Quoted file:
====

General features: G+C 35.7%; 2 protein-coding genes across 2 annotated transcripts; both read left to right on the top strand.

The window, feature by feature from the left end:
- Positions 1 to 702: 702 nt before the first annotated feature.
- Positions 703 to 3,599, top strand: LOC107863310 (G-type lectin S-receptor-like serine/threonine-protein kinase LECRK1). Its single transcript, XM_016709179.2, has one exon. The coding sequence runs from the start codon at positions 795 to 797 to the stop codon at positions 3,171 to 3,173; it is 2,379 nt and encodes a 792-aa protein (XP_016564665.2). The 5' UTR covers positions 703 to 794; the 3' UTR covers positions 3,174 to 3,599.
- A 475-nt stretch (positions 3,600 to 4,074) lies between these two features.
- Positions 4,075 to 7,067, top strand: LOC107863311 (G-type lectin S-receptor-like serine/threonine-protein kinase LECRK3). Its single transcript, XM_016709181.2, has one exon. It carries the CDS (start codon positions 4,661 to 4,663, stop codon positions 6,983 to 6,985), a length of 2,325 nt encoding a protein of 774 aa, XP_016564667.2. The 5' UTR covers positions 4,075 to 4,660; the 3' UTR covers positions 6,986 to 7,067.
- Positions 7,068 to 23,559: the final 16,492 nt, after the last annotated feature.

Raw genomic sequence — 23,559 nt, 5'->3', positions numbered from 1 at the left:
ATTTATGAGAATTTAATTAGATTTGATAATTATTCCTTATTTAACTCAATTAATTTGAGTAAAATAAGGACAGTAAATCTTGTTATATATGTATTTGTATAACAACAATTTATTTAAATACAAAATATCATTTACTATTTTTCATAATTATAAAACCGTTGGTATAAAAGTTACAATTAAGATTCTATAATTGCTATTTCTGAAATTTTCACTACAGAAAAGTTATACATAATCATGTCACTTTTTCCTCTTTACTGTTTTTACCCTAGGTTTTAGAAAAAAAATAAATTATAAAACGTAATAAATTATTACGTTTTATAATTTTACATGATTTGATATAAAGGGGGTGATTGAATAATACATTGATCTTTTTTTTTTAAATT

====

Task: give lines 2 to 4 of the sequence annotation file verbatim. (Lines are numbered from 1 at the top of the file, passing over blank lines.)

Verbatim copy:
The window, feature by feature from the left end:
- Positions 1 to 702: 702 nt before the first annotated feature.
- Positions 703 to 3,599, top strand: LOC107863310 (G-type lectin S-receptor-like serine/threonine-protein kinase LECRK1). Its single transcript, XM_016709179.2, has one exon. The coding sequence runs from the start codon at positions 795 to 797 to the stop codon at positions 3,171 to 3,173; it is 2,379 nt and encodes a 792-aa protein (XP_016564665.2). The 5' UTR covers positions 703 to 794; the 3' UTR covers positions 3,174 to 3,599.